Everything you wanted to know about baseball’s unwritten rules. And lots of stuff you don’t.

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ESPN’s Tim Kurkjian has an epic-length treatment of baseball’s unwritten rules. Unlike a lot of treatments of the topic, however, he doesn’t just list them and explain them as if they just are. He gets tons of players on record about them, and it makes for a wildly entertaining read.

The thing I find the most fascinating is that even though there is nearly unwavering acceptance of most rules — at least the ones of on-field decorum, as opposed to just dumb hazing of rookies and such — most of the players Kurkjian talks to sort of realize that they’re, well, silly and often contradictory. Or that they can be. It’s one of the more striking examples of simultaneously holding conflicting thoughts: “this is just, well, something we do for some reason” and “OF COURSE we adhere to it.”

As a person who doesn’t do particularly well in the conformity department — and as someone who has encountered some amount of trouble in his life because of it — I hold two simultaneously conflicting thoughts too: of totally not understanding how guys put up with all of this silliness while also rather admiring them for having a code, however convoluted, and sticking to it. I say in all honesty and zero snark that it’s admirable in a way, even if I couldn’t adhere to it myself.

Of course my admiration of it only goes so far. I don’t much care for belligerent enforcement of the unwritten rules a la Brian McCann and Gerrit Cole. And while even a Carlos Gomez/Yasiel Puig-lover like me will admit that hot dogging can go too far, I feel like most hot dogging is hilarious rather than offensive. Take this hypothetical example Kurkjian gives a few players about some bad on-field behavior and their uniform reaction to how it would be accepted:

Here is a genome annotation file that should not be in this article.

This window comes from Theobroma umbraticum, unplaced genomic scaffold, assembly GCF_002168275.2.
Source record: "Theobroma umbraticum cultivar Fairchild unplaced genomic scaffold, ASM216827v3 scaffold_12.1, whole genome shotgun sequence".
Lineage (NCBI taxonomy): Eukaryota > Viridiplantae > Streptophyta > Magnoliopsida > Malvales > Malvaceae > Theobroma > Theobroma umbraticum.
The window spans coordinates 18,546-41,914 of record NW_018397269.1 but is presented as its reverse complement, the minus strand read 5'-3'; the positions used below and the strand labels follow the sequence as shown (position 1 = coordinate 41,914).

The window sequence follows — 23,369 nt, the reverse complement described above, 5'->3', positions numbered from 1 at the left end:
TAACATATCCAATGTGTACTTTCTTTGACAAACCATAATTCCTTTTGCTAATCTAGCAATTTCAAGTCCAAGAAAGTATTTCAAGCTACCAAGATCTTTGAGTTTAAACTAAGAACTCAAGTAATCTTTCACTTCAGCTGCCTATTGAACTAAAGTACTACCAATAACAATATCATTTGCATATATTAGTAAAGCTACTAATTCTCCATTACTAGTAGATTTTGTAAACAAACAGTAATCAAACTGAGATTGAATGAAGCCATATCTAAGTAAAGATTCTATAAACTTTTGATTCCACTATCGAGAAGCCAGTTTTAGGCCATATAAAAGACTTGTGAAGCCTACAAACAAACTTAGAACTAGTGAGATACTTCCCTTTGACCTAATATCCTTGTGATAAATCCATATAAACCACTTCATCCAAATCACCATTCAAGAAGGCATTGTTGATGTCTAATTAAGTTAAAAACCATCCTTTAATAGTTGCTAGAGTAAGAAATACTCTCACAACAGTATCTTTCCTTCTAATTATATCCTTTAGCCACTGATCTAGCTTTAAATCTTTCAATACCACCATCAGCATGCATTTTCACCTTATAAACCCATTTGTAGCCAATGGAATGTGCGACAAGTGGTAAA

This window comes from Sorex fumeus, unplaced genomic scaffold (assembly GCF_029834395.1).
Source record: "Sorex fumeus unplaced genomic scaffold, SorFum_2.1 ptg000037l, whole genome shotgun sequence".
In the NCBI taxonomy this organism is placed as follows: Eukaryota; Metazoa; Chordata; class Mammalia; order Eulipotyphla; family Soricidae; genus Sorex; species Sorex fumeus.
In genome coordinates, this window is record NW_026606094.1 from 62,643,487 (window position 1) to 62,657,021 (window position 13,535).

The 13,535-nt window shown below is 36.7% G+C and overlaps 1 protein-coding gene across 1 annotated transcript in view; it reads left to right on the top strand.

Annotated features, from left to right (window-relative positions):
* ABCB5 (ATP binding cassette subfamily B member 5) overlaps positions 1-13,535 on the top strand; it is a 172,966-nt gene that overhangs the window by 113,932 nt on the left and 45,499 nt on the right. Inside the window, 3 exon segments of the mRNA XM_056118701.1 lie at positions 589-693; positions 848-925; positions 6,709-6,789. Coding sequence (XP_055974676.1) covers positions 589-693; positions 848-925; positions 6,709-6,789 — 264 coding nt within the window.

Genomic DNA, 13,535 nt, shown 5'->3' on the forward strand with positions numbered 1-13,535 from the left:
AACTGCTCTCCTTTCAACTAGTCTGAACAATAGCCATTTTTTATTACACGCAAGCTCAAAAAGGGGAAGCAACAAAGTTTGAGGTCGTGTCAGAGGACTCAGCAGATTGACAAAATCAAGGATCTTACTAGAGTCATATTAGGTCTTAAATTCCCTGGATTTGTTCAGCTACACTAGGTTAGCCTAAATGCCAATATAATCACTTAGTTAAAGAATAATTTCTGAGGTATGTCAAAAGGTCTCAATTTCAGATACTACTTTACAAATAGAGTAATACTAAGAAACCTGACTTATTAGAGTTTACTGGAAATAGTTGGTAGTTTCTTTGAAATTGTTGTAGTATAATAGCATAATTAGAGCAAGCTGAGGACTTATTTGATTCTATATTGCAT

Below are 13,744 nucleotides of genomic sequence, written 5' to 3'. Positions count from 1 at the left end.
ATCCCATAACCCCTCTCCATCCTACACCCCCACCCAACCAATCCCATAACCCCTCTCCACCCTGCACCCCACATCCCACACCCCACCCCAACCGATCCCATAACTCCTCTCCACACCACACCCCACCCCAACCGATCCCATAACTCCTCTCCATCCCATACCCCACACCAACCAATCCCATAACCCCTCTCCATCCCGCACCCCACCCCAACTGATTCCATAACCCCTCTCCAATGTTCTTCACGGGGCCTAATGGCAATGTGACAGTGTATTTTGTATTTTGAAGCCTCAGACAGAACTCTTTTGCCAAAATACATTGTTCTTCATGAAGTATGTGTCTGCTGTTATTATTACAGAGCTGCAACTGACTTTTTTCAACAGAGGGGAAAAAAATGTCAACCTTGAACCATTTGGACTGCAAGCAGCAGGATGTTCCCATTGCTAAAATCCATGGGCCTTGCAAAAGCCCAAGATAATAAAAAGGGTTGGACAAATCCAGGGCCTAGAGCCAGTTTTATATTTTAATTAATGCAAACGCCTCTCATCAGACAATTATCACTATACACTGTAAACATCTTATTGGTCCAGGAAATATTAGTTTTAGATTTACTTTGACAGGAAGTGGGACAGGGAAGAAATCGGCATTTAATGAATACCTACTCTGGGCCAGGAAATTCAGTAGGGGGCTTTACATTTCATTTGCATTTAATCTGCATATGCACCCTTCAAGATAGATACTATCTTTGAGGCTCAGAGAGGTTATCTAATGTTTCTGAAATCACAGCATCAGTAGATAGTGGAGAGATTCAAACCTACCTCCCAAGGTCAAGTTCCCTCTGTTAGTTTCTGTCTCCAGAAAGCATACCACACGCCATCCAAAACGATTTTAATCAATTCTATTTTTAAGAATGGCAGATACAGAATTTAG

Several years ago, Joe Horn, a wide receiver for the New Orleans Saints, scored a touchdown, pulled out a cell phone that he had taped inside the goal post, and made a call, or at least pretended to.

“And no one in football cared!” Baker says. “If that had happened in baseball … if someone had hit a home run, reached home plate, took a cell phone out of his stirrup and called someone, he wouldn’t finish the phone call. There would be balls flying into both dugouts. It would be like a Cuban winter-ball game, with guys running around with bats in their hands. Oh my God, the world would stop spinning on its axis. The ice caps would melt.”

McCarthy laughs and says, “Oh my God, he would never get to home plate. Bats would be tomahawking out of both dugouts. Where would a player hide a cell phone, under a base?”

McGehee says, “The game would never get to the next hitter. It would be so ugly.”

Says the Tigers’ Torii Hunter, “That would start the greatest brawl in major league history. I would drop my glove, chase the guy down, and beat the s— out of him. And I’d do the same thing if he was on my team. The camera shot would be of his entire team, piled on top of him, pummeling him. I hope that never happens in baseball.”

Personally, I’d laugh my friggin’ head off and have myself a new favorite player. But like I said: I have some trouble with this stuff.

 

Report: Brewers sign Yovani Gallardo to a major league deal

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Free agent right-hander Yovani Gallardo is headed back to the Brewers on a major league deal, The Athletic’s Ken Rosenthal reports. No other terms have been reported yet, as the agreement is still pending a physical.

Gallardo, 31, completed a one-year run with the Mariners before getting his $13 million option declined by the team last month. He provided little value during his time in Seattle, pitching to a 5-10 record in 22 starts and putting up a 5.72 ERA, 4.1 BB/9 and 6.5 SO/9 in 130 2/3 innings as both a starter and reliever.

Still, assuming the veteran righty is on the cusp of a comeback, he may as well try for it with his original club. Gallardo last appeared for the Brewers from 2007 to 2014, racking up a cumulative 20.8 fWAR and peaking during the 2010 season, when he earned his first All-Star nomination and Silver Slugger award. This will be his ninth career season with the club.

Even with Gallardo aboard, the Brewers are expected to continue deepening their pitching stores for 2018. With team ace Jimmy Nelson still recovering from shoulder surgery, the club will enter the season with a projected rotation of Gallardo, Zach Davies, Chase Anderson and Junior Guerra, the latter of whom pitched just 70 1/3 innings in 2017 following a right calf strain and shin contusion. Another big name pitcher could help cement Milwaukee’s rotation and keep them competitive for another year, though they don’t appear to have made any concrete moves in that direction so far.